We’re not where we hoped we’d be.
This year, back to school was supposed to be back to normal. Instead, COVID-19 infection rates are up, mask mandates have been reinstated in some places and anxiety and confusion – and community spread – are high.
The Centers for Disease Control and Prevention (CDC) recently reversed its guidance from April and now says people who have received the COVID-19 vaccine should wear masks in public indoor spaces in parts of the U.S. where the pandemic is spreading again. That includes all of North Carolina.
Even in facilities that don’t require masks, it’s still a good idea to wear one, especially during a large gathering.
Here are a few other precautions you can take to help make this school year a little more normal for you and your teen.
1. Make it OK not to be OK.
Take a lesson from Simone Biles. Talk to your child about how the Olympic athlete listened to her body and opted out of a big, important event – on a global stage – because she prioritized her health and well-being. It’s normal for you and your child to be nervous about returning to school now, said Dr. Kaylan Edwards, a pediatrician with Novant Health Pediatrics Brunswick. What we’ve been referring to as “the new normal” doesn’t feel all that normal.
“If a child brings up that they’re … scared, always acknowledge that is normal,” Edwards said. “Sometimes, young children and even teenagers think, ‘This is how I truly feel, but it doesn’t seem like there’s someone else who feels that way.’”
Read more about how to help kids who are anxious about returning to school.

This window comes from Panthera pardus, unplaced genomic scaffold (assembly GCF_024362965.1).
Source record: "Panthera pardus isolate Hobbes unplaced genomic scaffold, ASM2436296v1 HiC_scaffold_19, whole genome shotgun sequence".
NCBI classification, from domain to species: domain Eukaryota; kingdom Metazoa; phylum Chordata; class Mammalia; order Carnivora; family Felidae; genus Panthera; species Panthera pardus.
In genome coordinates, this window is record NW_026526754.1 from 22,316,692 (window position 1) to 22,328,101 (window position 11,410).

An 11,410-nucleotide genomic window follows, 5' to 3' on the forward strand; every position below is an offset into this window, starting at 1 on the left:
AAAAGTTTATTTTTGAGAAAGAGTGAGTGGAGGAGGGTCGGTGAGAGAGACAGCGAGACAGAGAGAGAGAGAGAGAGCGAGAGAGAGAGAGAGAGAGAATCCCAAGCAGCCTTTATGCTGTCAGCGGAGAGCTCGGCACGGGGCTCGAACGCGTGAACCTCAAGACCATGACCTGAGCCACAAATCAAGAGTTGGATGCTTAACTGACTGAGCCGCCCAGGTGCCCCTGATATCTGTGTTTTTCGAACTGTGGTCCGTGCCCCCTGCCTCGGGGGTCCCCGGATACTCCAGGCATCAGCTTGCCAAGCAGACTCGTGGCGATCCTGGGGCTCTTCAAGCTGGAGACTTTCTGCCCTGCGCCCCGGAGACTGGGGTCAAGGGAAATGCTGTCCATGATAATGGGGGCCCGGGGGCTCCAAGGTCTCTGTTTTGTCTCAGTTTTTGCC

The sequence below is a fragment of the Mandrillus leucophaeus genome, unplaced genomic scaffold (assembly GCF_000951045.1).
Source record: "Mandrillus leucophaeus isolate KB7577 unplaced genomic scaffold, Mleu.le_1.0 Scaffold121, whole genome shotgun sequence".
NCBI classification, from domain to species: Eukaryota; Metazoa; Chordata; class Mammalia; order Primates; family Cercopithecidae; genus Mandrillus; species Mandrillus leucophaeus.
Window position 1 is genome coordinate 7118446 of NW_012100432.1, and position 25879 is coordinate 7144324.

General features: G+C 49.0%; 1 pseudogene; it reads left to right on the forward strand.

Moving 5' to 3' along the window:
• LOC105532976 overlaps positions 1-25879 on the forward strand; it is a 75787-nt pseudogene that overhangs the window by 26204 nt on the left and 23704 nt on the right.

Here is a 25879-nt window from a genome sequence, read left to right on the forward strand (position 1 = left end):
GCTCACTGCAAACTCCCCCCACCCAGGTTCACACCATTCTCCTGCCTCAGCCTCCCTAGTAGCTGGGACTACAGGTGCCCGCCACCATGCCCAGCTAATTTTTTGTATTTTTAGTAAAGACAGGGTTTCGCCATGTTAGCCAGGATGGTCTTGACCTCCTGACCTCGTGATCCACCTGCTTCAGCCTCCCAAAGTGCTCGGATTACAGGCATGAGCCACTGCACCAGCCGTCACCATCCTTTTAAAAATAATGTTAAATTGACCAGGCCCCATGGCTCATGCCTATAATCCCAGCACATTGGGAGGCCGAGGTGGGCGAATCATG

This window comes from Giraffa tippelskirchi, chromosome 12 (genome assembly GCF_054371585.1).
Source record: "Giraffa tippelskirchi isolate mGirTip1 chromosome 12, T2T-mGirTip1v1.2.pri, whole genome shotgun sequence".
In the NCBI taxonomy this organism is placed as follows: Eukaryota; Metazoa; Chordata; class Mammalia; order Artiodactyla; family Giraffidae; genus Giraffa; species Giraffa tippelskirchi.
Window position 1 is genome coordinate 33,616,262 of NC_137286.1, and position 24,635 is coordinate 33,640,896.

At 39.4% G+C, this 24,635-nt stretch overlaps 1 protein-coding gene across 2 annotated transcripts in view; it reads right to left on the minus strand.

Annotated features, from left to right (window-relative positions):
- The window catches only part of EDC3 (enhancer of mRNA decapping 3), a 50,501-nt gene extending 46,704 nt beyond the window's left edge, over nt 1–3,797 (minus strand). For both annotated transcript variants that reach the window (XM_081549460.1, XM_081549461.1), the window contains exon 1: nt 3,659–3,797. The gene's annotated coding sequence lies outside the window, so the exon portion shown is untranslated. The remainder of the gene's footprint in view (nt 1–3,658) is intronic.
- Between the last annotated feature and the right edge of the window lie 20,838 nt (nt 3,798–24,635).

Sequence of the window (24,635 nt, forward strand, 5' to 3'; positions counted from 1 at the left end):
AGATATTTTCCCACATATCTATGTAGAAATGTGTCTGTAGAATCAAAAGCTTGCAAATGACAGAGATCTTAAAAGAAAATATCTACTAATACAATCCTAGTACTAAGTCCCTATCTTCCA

2. Student athletes should take it slowly.
If last year was a year of (relative) inactivity, this year’s ramp-up to any sport should take that into account. “Any time you're out of practice, when you get back to doing it at a high level, those muscles are kind of shocked,” said Dr. Adam Culver, a primary care sports medicine physician at Novant Health Waxhaw Family & Sports Medicine in Waxhaw, North Carolina. “You just tend to get injured a little bit more.”
He would know. Culver is not just a sports medicine doctor; he’s also an athlete. He played basketball at a NCAA Division III school, Trinity University in San Antonio, managing to avoid injuries throughout his career.
3. Vaccines are essential.
Vaccines help prevent diseases like diphtheria, tetanus, chickenpox, polio and measles – as well as pneumonia and rotavirus diarrhea. North Carolina law requires all children to receive certain immunizations, according to the North Carolina Department of Health and Human Services.
4. A meningitis vaccine is required for all 16-year-olds in North Carolina.
As of last August, a booster dose to protect against meningitis is now required in North Carolina for adolescents entering the 12th grade – or by 17 years of age – whichever comes first. Meningitis is rare – but it’s very serious. It spreads the same way the coronavirus does – through respiratory droplets.
“That’s one of the reasons it spreads so easily,” said pediatrician Dr. Allison Hudson, lead physician at Novant Health Pediatrics Oak Hollow in High Point, North Carolina. “Anybody who knows adolescents knows they're often crowded closely together, snuggled up next to each other. They travel in packs.”
5. Annual checkups should be a priority.
Dr. James Lye of Novant Health Eastover Pediatrics in Charlotte, North Carolina said many students get a physical just because they’re required to in order to play sports. The state waived that requirement last year due to the pandemic, which means too many young people may have gone more than a year without a wellness visit. “The signed sports physical form is … what drives a large portion of patients into pediatrician offices for checkups,” Lye said. “Without that incentive, many will drop off of our schedules, missing … immunizations, depression screening, risk behavior assessment and chronic disease management.”
Even if your child did get a sports physical, that’s no substitute for a full checkup where your pediatrician performs an evaluation of their physical, developmental, emotional and social well-being. Your child should see a pediatrician every year to make sure they’re in good health and that doctors have the chance to catch problems early.